Click on “Download PDF” for the PDF version or on the title for the HTML version.
If you are not an ASABE member or if your employer has not arranged for access to the full-text, Click here for options.
CHARACTERIZATION OF ODORANTS FROM PRODUCTS OF 14 DIFFERENT COMMERCIAL COMPOSTS USING SOLID PHASE MICROEXTRACTION
Published by the American Society of Agricultural and Biological Engineers, St. Joseph, Michigan www.asabe.orgCitation: Pp. 026-033 in Air Pollution from Agricultural Operations III, Proceedings of the 12-15 October 2003 Conference (Research Triangle Park, North Carolina USA), Publication Date 12 October 2003. 701P1403.(doi:10.13031/2013.15495)
Authors: H. Kim, L. L. McConnell, P. Millner
In this study, headspace odorants from market-ready, commercial composts supplied by 14 different producers were characterized with a recently developed analytical method using solid phase microextraction (SPME). The products analyzed were derived from a cross-section of the wide array of compost feedstock ingredients used in the U.S., e.g., biosolids, yard trimmings, animal manure, and industrial by-products. A variety of quality assessment tests were performed using test procedures specified in a national certification program offered through the U.S. Composting Council. Measurements of odorous chemicals, i.e., trimethylamine, carbon disulfide, dimethylsulfide, dimethyldisulfide, propionic acid, and butyric acid, supplemented other quality aspects in the evaluation of stability. From the results, relatively higher levels of sulfur compounds were detected from marketable composts containing sewage sludge than from composts produced with other feedstocks. The greatest amounts of reduced sulfur compounds were produced from a compost containing an industrial sludge and agricultural byproducts. Pathogen indicator microbes for most composts were within limits for Class A (USEPA 40CFR Part503). Very large numbers of fecal coliforms, E. coli, and Enterococcus were present in the compost that produced the greatest concentrations of carbon disulfide and dimethylsulfide. Compost containing biosolids and yard wastes produced relatively higher level of propionic and butyric acids than those containing other ingredients. Odorant analysis of final products can be readily evaluated with the SPME method reported here. Results in combination with other compost quality factors may help compost producers and users improve product quality.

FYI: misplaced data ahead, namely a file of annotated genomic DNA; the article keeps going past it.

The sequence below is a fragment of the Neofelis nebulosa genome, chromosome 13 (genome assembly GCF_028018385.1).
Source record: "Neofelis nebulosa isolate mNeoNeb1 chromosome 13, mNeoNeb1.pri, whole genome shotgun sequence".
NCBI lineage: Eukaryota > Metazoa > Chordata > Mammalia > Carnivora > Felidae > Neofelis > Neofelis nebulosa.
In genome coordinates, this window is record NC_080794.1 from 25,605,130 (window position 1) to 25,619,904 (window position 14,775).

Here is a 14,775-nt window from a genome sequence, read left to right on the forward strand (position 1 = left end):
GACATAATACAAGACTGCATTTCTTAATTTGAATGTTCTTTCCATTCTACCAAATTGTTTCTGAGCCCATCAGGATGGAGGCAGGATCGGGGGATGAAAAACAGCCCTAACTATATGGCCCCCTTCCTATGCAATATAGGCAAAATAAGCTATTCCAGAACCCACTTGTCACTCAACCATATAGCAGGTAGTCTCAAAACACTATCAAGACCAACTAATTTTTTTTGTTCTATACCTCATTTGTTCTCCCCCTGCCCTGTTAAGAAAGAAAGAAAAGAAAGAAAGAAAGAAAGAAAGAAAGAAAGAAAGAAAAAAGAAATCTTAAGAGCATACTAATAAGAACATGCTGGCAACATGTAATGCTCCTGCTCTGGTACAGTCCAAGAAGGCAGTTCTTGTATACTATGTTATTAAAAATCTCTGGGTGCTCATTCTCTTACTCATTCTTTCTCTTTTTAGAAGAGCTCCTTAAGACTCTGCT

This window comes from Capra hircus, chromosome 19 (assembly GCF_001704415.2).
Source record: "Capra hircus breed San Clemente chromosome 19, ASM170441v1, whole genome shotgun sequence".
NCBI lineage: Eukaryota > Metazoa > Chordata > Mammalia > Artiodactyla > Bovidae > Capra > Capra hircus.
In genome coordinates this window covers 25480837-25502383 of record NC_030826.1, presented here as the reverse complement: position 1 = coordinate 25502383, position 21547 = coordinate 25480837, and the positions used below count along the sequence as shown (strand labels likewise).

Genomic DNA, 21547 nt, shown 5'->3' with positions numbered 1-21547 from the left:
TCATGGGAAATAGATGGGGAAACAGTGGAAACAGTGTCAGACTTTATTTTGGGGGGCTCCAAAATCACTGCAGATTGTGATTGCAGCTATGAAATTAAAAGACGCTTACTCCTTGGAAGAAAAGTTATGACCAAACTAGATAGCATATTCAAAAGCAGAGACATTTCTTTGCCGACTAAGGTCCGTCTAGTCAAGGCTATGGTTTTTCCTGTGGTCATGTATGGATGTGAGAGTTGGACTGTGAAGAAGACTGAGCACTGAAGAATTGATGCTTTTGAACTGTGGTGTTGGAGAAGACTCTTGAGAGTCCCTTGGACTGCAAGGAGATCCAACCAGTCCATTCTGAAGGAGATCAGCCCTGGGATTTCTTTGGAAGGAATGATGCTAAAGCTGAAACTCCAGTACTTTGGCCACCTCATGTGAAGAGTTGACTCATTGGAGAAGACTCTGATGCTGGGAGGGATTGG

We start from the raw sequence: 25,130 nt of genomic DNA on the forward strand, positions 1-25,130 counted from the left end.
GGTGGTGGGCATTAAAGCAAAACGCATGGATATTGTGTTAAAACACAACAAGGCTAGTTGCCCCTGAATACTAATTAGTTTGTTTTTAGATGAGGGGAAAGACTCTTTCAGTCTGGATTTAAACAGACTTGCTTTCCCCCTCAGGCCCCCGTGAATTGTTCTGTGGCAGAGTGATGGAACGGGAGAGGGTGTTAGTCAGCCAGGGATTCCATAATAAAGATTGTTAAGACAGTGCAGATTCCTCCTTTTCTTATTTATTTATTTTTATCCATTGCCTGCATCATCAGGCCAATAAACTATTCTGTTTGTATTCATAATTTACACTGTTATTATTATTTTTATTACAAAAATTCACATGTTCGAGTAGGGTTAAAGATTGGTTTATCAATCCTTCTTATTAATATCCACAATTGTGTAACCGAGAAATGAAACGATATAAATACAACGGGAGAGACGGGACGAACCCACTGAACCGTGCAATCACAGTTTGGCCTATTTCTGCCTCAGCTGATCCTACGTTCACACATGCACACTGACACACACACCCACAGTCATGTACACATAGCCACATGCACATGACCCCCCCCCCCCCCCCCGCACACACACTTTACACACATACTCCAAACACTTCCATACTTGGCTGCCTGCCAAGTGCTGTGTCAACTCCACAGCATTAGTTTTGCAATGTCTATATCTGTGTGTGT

(Download PDF) (Export to EndNotes)